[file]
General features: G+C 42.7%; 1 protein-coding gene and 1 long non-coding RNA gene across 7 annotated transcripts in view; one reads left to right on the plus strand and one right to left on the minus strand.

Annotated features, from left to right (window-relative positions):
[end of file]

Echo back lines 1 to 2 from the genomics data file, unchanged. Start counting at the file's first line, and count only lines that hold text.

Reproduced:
General features: G+C 42.7%; 1 protein-coding gene and 1 long non-coding RNA gene across 7 annotated transcripts in view; one reads left to right on the plus strand and one right to left on the minus strand.

Annotated features, from left to right (window-relative positions):